One favorable factor is that state and local government budgets are in surplus, having offset the cutbacks in Federal funding.  Quarterly state revenues are up 10% from the previous year, a sharp change from the 15% decline during the recent recession.  This doesn’t mean that some of the more troubled states like New York, California, Michigan and Illinois have solved their problems, but in aggregate the overall state of municipal finance seems to be improving. 

Another persistent worry is that the Chinese economy is in the midst of an economic bubble or blow-off that is sure to come to a bad end.  Concern is that the housing industry there is vulnerable and the banking system might be threatened as a result.  The country’s high-single-digit growth has been fueled by excessive capital spending and much of that is wasted, the critics argue.  I just returned from my second trip to the region this year and I remain an optimist.  The Chinese economy has many problems, but the basic strength results from growing consumerism and I believe we will continue to see impressive growth for several more years, at least.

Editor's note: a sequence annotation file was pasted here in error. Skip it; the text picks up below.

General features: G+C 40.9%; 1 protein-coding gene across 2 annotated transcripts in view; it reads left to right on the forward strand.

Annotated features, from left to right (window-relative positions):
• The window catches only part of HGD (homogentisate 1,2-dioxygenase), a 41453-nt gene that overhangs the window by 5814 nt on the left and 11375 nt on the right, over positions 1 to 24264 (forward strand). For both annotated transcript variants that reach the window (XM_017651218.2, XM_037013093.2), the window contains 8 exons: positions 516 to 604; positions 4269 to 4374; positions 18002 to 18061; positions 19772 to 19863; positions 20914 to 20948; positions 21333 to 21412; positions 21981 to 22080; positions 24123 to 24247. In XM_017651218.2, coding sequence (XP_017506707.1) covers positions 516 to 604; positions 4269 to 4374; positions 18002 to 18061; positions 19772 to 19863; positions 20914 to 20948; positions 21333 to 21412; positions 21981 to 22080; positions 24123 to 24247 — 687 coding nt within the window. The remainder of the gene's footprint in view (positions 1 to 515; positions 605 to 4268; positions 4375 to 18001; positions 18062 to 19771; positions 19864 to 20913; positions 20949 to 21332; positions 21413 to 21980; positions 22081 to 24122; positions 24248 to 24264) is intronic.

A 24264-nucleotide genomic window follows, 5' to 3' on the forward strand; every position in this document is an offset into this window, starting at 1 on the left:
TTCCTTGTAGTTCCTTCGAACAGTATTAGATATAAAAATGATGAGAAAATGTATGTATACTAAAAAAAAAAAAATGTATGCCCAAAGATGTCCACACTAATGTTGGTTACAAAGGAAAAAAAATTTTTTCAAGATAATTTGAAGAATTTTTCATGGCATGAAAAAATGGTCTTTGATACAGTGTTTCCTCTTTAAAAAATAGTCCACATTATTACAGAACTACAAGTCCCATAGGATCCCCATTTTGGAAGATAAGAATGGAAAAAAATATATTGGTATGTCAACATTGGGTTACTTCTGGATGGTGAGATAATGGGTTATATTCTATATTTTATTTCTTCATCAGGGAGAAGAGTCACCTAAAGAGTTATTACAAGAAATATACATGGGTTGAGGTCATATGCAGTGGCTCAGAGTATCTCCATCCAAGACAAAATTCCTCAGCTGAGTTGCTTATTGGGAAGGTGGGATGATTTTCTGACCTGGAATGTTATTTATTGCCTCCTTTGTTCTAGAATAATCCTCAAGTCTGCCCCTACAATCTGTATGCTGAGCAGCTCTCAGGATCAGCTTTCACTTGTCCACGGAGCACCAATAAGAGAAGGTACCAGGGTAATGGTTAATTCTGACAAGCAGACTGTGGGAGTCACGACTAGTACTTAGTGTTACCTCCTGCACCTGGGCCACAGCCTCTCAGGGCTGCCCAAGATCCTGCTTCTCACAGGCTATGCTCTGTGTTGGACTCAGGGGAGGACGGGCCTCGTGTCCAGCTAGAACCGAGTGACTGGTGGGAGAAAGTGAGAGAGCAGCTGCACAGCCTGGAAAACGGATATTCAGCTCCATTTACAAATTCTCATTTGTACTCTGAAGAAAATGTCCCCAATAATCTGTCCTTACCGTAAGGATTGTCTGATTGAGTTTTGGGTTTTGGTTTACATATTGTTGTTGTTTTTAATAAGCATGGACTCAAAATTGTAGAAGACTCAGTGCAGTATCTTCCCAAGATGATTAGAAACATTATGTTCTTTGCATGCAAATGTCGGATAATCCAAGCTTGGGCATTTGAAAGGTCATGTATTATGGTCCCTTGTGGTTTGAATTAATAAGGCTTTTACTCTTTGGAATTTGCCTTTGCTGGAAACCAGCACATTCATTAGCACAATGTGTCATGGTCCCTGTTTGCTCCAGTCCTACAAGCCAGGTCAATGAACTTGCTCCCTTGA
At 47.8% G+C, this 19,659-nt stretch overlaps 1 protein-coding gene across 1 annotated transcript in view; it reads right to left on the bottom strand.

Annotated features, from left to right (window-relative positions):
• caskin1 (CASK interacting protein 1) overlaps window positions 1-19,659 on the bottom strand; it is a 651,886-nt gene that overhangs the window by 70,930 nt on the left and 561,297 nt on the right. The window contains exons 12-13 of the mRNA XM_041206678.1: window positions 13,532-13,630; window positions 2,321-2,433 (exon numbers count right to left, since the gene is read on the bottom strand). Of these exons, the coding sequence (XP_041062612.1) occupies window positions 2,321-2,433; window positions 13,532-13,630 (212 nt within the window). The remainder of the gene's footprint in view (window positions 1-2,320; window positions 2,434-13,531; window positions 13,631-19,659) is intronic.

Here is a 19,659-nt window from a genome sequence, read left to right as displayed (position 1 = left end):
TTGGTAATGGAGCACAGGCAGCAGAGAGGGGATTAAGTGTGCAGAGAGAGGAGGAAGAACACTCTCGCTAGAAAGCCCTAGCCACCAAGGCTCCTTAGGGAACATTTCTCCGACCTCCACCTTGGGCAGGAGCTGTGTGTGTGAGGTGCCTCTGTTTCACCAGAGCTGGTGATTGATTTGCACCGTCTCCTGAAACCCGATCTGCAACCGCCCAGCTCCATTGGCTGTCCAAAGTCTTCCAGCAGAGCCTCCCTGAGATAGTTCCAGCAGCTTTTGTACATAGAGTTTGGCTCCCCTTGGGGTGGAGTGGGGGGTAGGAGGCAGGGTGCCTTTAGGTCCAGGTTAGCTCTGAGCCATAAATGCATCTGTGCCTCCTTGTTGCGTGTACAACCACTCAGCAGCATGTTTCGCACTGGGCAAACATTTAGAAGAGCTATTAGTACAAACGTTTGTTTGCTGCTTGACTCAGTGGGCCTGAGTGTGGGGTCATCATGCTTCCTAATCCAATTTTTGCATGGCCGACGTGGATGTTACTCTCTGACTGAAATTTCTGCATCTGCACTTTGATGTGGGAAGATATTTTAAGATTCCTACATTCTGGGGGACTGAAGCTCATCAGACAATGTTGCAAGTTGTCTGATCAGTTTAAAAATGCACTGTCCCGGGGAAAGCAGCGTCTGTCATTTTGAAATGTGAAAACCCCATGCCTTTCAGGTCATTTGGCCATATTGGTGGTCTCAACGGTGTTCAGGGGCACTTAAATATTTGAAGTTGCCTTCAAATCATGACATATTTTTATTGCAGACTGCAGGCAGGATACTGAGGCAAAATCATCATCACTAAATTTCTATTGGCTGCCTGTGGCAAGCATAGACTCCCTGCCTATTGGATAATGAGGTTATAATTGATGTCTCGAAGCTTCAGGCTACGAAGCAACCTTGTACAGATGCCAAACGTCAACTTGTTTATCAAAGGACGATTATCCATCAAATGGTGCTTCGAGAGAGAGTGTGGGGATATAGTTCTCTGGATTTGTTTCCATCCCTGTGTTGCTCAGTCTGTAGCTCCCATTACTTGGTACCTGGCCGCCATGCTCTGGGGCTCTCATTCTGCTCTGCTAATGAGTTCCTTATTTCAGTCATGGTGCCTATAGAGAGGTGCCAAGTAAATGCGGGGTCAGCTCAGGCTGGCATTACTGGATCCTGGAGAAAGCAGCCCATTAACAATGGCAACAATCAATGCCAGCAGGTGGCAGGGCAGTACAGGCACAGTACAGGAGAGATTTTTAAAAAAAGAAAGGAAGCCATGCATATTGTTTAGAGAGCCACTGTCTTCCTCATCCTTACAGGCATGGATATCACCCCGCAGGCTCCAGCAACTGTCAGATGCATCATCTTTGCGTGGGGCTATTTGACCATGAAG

Overall, I think the world economy continues on a modest growth path.  The developed economies should expand at a real rate of 2% and the developing economies at 5% or better for an overall rate of 4% for 2011.  The rise in initial unemployment claims, some weak reports from regional Federal Reserve districts, mixed housing data and the disappointing durable goods report have many observers worried that the economy is seriously slowing.  Many economic observers are reducing their estimates of economic growth for the United States for the remainder of the year.  This may be what is needed to convert investor sentiment from optimistic about the outlook to serious concern and that could form the platform for a better market after the summer.

Click here to register for the Wednesday, July 13, 2011, 11:00am ET Blackstone Webcast: Byron Wien presents “Outlook for the Second Half”.

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Contact Information:

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Byron Wien
The Blackstone Group
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New York, NY 10154
Tel: 212.583.5055